Longitudinal melanonychia (LM) is common in darker skin types, usually as a result of melanocyte activation.
Atypical LM may indicate nail apparatus melanoma (NAM).
Evaluation of LM for NAM includes a detailed history and physical examination, examination of all 20 nails, use of dermoscopy, and often a nail matrix biopsy.
NAM has a worse prognosis than its cutaneous counterpart in large part due to delayed diagnosis.
Lichen planus commonly causes LM in persons of color.
Lichen planus may cause irreversible scarring nail disease. Prompt treatment is imperative.
Lichen planus and psoriasis may both exist as a primary nail disease without cutaneous disease.
Psoriasis of the nail unit is difficult to treat primarily because of poor medication bioavailability.
Onychomycosis is the most common nail disorder.
Examination of the nails is an important part of the dermatologic examination in every skin phototype. There are very few unique nail changes and nail diseases in patients with darker skin phototypes. Nail unit melanocytes are usually quiescent in all skin types, and the clinical appearance of nails of different skin phototypes is closer than perhaps any other cutaneous structure [Figure 40-1]. This chapter highlights the examination of nails in skin of color, featuring melanonychia and nail apparatus melanoma (NAM). Other common nail disorders including lichen planus, psoriasis, and onychomycosis will also be covered.
Skin phototype II (left) and V (right) index fingernails. The nail bed color is identical despite the different finger skin colors.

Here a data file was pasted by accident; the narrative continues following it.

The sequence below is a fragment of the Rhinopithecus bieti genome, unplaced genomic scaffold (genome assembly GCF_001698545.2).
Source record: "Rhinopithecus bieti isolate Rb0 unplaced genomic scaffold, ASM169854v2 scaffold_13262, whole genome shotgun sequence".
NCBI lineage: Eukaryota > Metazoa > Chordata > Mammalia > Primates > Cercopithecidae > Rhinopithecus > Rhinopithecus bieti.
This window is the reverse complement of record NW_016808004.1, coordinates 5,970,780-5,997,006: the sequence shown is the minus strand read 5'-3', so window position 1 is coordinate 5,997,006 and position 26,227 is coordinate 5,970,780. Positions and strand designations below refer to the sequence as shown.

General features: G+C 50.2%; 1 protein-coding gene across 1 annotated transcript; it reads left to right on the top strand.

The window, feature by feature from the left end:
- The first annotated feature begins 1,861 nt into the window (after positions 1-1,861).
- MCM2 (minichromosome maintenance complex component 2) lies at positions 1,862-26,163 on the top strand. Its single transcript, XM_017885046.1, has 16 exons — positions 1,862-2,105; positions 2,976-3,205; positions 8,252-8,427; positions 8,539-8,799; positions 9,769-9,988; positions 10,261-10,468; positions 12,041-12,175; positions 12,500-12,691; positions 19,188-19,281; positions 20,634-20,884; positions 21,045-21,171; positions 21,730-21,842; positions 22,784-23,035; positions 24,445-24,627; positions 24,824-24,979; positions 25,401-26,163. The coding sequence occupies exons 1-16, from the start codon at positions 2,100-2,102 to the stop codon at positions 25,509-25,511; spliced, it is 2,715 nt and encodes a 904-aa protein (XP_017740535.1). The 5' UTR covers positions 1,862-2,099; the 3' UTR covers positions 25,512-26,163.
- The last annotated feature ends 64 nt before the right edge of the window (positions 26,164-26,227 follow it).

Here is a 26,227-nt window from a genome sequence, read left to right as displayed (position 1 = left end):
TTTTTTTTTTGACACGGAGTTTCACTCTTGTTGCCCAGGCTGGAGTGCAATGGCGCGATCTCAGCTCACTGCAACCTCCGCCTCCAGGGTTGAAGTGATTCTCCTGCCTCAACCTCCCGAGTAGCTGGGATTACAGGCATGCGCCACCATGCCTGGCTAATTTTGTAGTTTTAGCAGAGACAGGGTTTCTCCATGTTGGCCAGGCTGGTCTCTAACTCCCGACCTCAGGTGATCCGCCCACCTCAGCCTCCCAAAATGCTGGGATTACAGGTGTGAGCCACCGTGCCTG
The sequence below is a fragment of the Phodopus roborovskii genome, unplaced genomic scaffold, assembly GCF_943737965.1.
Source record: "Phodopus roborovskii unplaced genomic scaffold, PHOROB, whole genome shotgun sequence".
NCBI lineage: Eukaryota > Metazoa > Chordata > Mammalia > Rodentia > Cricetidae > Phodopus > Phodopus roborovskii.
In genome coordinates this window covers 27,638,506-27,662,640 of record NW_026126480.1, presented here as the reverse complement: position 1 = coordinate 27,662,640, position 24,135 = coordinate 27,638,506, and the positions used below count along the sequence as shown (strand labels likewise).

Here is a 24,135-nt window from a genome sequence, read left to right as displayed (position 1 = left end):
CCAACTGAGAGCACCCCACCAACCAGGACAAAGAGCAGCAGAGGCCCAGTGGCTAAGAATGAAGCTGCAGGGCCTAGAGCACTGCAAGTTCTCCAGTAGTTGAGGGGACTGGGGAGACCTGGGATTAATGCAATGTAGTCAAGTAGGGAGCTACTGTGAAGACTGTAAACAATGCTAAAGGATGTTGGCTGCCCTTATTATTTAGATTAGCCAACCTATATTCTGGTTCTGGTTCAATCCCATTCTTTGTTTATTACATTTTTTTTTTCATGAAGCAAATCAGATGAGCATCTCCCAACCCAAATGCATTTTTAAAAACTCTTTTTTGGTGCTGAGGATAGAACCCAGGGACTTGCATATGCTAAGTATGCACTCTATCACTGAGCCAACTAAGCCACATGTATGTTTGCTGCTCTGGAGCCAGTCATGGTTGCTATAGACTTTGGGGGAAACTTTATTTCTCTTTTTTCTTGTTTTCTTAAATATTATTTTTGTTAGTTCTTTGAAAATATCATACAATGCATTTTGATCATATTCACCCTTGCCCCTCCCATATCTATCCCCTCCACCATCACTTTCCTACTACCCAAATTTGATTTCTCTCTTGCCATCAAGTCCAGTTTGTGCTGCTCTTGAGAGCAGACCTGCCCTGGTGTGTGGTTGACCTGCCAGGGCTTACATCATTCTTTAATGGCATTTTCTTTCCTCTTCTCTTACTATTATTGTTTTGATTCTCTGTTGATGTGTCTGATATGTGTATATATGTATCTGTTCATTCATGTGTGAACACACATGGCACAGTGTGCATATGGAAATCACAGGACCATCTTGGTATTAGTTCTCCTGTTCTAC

Melanonychia, or melanin-derived brown to black nail pigmentation, is an ambiguous clinical finding representing a diagnostic challenge for clinicians. Although the most serious disease of the nail unit, melanoma, presents with melanonychia in roughly two- thirds of cases, melanonychia also occurs as a result of other etiologies such as nail matrix melanocytic activation, benign nail matrix melanocytic hyperplasia, and nail invasion by melanin-producing pathogens.1 In addition, other nail pathogens, exogenous substances, and subungual hemorrhage can cause nonmelanic brown to black nail pigmentation.1,2,3
Regrettably, patients with NAM are often initially misdiagnosed.2 Due to diagnostic delays of an average of 2 years, NAM carries a poor prognosis, with reported 5- and 10-year survival rates of 30% and 13%, respectively.4,5 Some experts also contend that melanomas of the nail unit are more aggressive malignancies that metastasize earlier than cutaneous melanoma, with worse survival rates, stage for stage and thickness for thickness, than cutaneous melanomas.6,7 A thorough knowledge of the various causes of melanonychia and the use of a systematic approach when evaluating brown to black nail pigmentation may help prevent misdiagnosis and thereby improve prognosis.
Nail plate melanin is primarily generated by nail ...